To Inspire People to Join Together for the Social, Cultural, and Physical Enrichment of Our Neighborhood.
A Brief History of Lincoln Central Association
The Lincoln Central Association grew from the Lincoln Central Conservation Association in the late 1950s, the LCA Articles of Incorporation were signed on November 12, 1959. The LCA slogan at that time was, “A group of neighbors working together to improve our area.” Those words summarized the group’s main objectives, which were to raise living standards within the community, to retain responsible residents, to attract young families, and to encourage residents to participate in the preservation of the human values and physical characteristics of a revitalized neighborhood.
Early activities focused on urban renewal, a huge issue in those years. LCA’s concerns included areas where people were being pushed from their homes to make room for developments. Those were turbulent times for the neighborhood.
In the 1970s and 80s, Lincoln Central sponsored the Mohawk Street Fair, a local art fair held at Mohawk and Dickens Streets. It was a true neighborhood affair, with corn on the cob cooked by the sisters of St. Vincent DePaul, and bratwurst cooked by willing neighbors. By the time the fair moved to Lincoln Avenue in the 90s, the way was paved for a multitude of activities.
An outgrowth from the Mohawk Art Fair was the Lincoln Central Music Fest, hosted with the Mid-North Association. It was a success, although some grumblings were stated in letters from members of the community who voiced their displeasure about the upheaval caused. The Fest, along with the Haunted House, brought much-needed revenue to LCA.
In late 1997, a change in leadership took place that advocated more control over bars and more emphasis on the community. Once in place, the new LCA developed surveys to ask for neighborhood feedback.
The new agenda covered a multitude of neighborhood issues including permit parking, Royal George Theater parking, development of the former Homemaker’s site, liquor licenses, and a traffic light at Dickens, Cleveland, and Lincoln. A revamp of the newsletter and the website were accomplished. There was even time for a Clean and Green Day.
The early 2000s saw a wave of new concerns such as sidewalk café licenses, the allocation of funds for the general upkeep of Lincoln Central Park, a comprehensive community plan, and preserving the essence of the community while making room for new buildings. And then there were senior housing and subsidized public housing concerns. Lincoln Central Park was renovated, with CDOT doing the rebuild and LCA paying for plants.
An important movement of those years was the restructuring and official formation of the LCA Zoning Committee in 2003, “to ensure open and fair processes for developers and home owners.” The committee has been an important part of LCA’s agenda for all these years, helping to protect the neighborhood. The committee was also an important part of developing two landmark districts, one at Halsted and Armitage and another at Willow and Halsted.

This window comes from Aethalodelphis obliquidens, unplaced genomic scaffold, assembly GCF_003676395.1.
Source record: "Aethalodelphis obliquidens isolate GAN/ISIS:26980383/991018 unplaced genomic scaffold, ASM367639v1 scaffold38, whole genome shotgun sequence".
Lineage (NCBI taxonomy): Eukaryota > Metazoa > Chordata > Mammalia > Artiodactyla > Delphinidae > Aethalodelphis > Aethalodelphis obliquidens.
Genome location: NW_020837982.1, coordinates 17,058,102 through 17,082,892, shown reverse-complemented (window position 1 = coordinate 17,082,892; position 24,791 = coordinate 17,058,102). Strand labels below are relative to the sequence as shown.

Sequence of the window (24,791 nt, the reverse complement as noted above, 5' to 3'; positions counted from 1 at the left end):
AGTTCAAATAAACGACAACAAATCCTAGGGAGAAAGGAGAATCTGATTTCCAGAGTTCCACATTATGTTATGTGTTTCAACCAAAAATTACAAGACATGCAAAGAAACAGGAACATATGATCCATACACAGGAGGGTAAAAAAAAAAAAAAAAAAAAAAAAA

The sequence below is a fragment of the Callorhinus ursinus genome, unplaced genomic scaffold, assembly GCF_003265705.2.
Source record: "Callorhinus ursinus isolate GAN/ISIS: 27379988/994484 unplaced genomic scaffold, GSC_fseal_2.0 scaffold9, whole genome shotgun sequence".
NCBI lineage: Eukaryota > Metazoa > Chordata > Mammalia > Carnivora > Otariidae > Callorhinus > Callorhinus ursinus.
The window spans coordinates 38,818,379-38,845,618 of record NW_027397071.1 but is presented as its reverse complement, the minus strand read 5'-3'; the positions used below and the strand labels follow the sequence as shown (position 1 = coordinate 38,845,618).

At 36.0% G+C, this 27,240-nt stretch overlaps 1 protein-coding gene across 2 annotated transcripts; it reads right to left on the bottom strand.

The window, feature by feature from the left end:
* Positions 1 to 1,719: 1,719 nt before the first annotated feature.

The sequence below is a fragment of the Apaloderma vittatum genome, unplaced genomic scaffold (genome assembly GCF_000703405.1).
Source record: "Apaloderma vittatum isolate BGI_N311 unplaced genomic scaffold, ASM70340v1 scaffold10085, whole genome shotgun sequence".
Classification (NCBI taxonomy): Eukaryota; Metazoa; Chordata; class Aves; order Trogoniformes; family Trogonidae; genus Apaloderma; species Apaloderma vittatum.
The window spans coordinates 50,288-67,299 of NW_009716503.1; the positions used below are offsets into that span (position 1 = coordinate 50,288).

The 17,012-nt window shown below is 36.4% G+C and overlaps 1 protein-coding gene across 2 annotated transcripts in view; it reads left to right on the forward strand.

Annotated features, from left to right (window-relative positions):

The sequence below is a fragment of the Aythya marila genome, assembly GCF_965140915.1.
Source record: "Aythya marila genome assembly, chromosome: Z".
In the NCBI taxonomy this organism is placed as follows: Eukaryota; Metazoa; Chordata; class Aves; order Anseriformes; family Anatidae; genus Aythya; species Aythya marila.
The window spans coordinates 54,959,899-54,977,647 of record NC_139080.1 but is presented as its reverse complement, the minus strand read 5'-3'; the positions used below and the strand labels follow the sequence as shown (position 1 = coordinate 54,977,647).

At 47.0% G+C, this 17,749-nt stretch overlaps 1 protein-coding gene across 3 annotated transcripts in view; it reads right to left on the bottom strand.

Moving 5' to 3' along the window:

There also was a movement to develop support for neighborhood projects, for example developing guidelines for parkway beatification, which was a goal for LCA. Money was set aside for upgrades and maintenance of the Bauler playlot, as well as support for a weekly Kids Party. And $1,000 was given to Oz Park for the Scarecrow sculpture.
Innovation has been alive throughout LCA’s history. In 2005, the change from R4.5 to R5 brought open meetings for neighbors wanting clarity. In 2006, LCA tackled the graffiti problem. In 2007, a prominent project was a redo of the Fire Station kitchen.
2011 brought a change to LCA’s agenda when it took over management of the Fire Station Park, thereby adding another park to its oversight responsibilities. A whole new neighborhood project was born, as the park was redesigned into an all-native plant garden, with two major beds—one a wetland, the other, dry. Other beds were made for planting vegetables for neighbors to come and harvest when ripe. And in the center is an herb garden, also for picking by neighbors. The garden has won three Chicago Excellence in Gardening Awards in recent years, recognizing its unique history and development.
Several wide-ranging community events have been hosted by LCA. One was the History and Vision events designed to bring neighborhood awareness, historical interest, and community education, as well as fellowship and fun. Other community events included Aldermanic candidates held in partnership with the Park West Community Association and the Wrightwood Neighbors Association. A unique partnership is with the Oz Park Advisory Council for a yearly holiday tree lighting in Oz Park. That partnership is in its fourth year.
Several long-standing events are part of LCA history—notably Howler at Bauler, now in its 8th year. Another is Spring Zing, which grew from a small party for youngsters into a yearly happening. Newer events have been inspired by the Fire Station Park garden, which became a natural gathering place for neighbors: An Evening in the Garden and Summer Sipper.
In recent years, LCA underwent a branding project that brought the slogan “The Heart of the Neighborhood” to the association and its output. The brand has brought a meaning to everything, as neighbors and friends know LCA now as the heart of the neighborhood.